The members of L.A.-based duo Mako aren’t exactly a conventional pairing. While one member, Alex Seaver, received a traditional education in music courtesy of Juilliard, the other, Logan Light, was already working his way up the DJ ladder solo. Their diverse musical spectrum and technical excellence is what makes us love them, and it hasn’t gone without notice from the rest of the industry. Read on to find out how they’re finding their sound, what it was like to work with Steve Angello on his upcoming album, and more!
We loved your collaboration with Steve Angello on Children Of The Wild, one of the singles from his forthcoming album. How was working on the production of the track?
Alex: This was a dream come true for us. We’re huge fans of his, and sitting across a studio console from someone whose records got you into the genre is only going to be a thrill and a real privilege. Not the mention the studio education… You get to see sounds being designed and records come together in front of your eyes, in a way that’s impossible to absorb from YouTube tutorials or your own trial and error. It was topped off with a really memorable dinner with his family at his home before our last session late into the night. We’re excited to watch his record come to life!
How does Alex’s background in classical music influence your style? Do you find yourself marrying techniques from both genres?
Alex: Without a doubt it’s threaded through every musical decision we make. I would admit, for the time being, it’s a little more subtle than it is obvious. A true goal for us would be to fuse them together in all their bizarre glory, but it’s been a pretty calculated decision to shy away from making any sort of Frankenstein monster until we really feel like we’re at the top of our game in the studio. I truly don’t think we’re there yet, but you’ll start to hear a few hints of the potential ‘marriage’ you mention in a few upcoming records.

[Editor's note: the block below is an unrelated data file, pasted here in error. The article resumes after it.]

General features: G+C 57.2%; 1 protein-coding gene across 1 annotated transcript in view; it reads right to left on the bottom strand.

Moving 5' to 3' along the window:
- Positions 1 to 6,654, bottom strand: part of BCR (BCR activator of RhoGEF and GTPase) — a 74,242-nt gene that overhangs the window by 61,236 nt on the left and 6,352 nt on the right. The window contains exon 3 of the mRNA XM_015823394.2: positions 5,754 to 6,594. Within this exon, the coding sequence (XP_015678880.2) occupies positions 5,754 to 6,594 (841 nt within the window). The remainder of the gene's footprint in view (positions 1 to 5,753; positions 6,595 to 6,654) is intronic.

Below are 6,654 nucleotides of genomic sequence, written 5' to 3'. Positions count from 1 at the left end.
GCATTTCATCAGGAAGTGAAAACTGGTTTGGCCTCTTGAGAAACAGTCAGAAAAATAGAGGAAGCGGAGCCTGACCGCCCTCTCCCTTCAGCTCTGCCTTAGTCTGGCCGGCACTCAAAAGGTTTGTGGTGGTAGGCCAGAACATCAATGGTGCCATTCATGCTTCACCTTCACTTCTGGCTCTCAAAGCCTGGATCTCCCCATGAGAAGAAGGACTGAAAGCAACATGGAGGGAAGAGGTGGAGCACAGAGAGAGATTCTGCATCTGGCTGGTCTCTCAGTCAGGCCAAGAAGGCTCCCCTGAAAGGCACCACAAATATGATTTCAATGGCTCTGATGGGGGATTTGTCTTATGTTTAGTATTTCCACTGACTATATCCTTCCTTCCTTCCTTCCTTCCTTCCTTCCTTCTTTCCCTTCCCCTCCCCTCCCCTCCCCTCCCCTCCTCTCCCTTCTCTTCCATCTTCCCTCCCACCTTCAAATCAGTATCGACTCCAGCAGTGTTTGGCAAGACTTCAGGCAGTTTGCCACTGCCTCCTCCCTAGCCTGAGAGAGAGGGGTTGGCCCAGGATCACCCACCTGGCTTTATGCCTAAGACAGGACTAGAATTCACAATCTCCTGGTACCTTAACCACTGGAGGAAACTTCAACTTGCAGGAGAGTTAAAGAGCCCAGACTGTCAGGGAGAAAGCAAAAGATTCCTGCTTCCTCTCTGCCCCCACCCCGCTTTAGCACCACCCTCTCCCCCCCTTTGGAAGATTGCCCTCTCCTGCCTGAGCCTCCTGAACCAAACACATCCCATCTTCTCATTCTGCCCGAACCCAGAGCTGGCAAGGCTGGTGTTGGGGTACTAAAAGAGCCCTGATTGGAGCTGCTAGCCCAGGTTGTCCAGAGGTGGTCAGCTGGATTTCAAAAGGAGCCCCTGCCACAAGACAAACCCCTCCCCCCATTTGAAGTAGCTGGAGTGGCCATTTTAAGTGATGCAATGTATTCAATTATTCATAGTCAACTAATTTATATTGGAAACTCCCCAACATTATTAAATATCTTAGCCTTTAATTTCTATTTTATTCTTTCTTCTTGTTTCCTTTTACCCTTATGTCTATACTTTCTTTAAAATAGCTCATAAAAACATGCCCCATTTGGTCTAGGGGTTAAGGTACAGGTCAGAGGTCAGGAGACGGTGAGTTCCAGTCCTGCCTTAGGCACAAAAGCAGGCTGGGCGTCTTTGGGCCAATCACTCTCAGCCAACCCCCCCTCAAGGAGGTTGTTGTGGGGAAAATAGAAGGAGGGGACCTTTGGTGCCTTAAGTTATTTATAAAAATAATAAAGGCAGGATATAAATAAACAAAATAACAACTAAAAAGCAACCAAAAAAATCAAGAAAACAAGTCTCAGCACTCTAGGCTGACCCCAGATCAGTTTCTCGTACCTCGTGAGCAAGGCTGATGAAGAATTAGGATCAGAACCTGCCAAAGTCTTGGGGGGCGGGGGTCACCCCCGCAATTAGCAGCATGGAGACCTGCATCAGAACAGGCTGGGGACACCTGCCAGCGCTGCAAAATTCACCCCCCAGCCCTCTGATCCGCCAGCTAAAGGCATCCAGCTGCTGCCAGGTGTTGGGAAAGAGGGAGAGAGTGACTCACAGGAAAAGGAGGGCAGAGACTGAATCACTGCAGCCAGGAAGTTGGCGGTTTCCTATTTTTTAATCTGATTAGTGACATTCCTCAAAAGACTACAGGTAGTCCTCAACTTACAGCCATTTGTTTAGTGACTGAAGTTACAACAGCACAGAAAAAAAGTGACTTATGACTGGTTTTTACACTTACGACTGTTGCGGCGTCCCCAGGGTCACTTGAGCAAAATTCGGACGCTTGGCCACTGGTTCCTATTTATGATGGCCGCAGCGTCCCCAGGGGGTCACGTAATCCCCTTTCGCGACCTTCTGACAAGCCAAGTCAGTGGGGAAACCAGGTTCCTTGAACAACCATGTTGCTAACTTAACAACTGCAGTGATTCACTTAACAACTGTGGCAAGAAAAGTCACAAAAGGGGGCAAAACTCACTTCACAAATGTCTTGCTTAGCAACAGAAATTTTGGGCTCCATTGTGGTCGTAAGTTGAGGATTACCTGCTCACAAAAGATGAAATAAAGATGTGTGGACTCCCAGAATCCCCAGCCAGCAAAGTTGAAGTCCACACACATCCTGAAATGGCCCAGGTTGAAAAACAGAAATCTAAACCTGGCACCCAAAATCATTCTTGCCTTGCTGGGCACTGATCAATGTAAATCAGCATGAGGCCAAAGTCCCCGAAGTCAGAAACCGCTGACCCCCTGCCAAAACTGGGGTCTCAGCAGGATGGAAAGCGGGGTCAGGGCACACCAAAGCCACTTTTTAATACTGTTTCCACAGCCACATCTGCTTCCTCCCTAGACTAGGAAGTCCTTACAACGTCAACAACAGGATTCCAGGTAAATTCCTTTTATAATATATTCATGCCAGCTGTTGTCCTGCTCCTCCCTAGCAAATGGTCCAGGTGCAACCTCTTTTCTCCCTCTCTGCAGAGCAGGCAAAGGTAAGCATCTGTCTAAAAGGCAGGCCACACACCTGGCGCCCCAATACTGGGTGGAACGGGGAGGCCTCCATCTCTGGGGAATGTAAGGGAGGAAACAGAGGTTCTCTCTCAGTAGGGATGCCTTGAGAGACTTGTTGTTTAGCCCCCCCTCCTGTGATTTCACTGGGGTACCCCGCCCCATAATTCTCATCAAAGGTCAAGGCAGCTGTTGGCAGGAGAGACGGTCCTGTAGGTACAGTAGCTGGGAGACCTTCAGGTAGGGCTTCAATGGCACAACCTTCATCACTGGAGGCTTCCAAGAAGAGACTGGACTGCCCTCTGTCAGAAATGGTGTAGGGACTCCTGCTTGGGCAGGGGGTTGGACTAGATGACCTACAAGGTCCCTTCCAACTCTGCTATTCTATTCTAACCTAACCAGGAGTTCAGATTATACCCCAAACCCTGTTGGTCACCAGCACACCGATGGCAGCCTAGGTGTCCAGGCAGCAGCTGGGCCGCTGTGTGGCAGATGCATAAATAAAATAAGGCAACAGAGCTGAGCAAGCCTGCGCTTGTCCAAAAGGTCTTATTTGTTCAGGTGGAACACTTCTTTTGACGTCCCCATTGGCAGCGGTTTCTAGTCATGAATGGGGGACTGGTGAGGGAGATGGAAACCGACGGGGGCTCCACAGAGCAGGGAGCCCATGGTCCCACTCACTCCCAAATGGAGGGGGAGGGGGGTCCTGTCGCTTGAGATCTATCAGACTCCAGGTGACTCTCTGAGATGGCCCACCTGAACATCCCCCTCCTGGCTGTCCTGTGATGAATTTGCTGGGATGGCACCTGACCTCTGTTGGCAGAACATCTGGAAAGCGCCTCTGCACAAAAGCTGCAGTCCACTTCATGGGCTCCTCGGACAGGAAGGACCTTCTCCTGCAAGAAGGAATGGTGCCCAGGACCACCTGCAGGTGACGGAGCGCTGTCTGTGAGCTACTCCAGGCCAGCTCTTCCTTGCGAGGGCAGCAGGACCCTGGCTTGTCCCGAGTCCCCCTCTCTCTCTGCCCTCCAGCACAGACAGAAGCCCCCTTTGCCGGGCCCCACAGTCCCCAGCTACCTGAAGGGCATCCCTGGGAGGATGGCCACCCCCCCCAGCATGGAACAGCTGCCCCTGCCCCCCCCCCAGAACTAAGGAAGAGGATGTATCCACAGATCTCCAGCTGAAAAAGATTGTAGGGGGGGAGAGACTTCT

Had you two not merged and created Mako, where do you think each of you would have ended up?
Logan: I think I would have ended up working in law, but I always would’ve kept music as a hobby. Alex would still have pursued composing within the music industry. So, while Mako may not have been the focal point of our lives, we certainly would both be in the music realm in some shape or form.
What’s the best advice you’d give to an up and coming producer?
Alex: Without repeating too many over-mentioned bits of good advice out there… I would strongly recommend finding out what your strengths are, and leaning into them with all your weight on the records you decide to publish. Behind the scenes, it needs to be like Hell’s Kitchen: an all-out frenzy to pursue new talents and tools, to smooth over the rough bumps and reach for strange influences. There should be a healthy amount of experimenting going on in between the formal releases—opening that bizarre door leading to your own unique voice is the real payout. We’re still searching for that door, but we’re getting warmer.
Given that you’re L.A-based, where would you tell our readers to go out when they’re there?
Logan: Wow, depends what you mean by going out! On the food front, obviously In-N-Out, and if you like sushi, Sugarfish is a local favourite. L.A. is such a big city so it depends where you’re staying, but since we live near Hollywood there are a lot of fun bars/clubs around there. Create, where we are playing soon, is a great nightclub. There are also more laid-back bars, like Laurel Hardware.
The EDM scene has gone from appealing to a niche European audience to being a universally loved billion-dollar industry. What are your thoughts on its evolution, and current state?
Logan: I think there is one big positive and one big negative about the “EDM boom.” The positive being that once the boom begins to relax, the music will have made such an impact that it won’t recede away like it did in the early 2000s. Therefore, “EDM” will forever be a part of the musical landscape, regardless of how big or small it is. The negative is that some people have seen it as a chance to make money quickly, diluting the music and the scene.
What’s on for 2015?
Logan: Lots of amazing stuff. We are just starting to hit the road pretty regularly, which is awesome! There are amazing festivals in the pipeline, along with the club dates. We are also sitting on so much music, and are finally ready to share it; we’re aiming for a release every 4-6 weeks, with the possibility of an album release by the end of 2015.
Interviewer: Alex Levy
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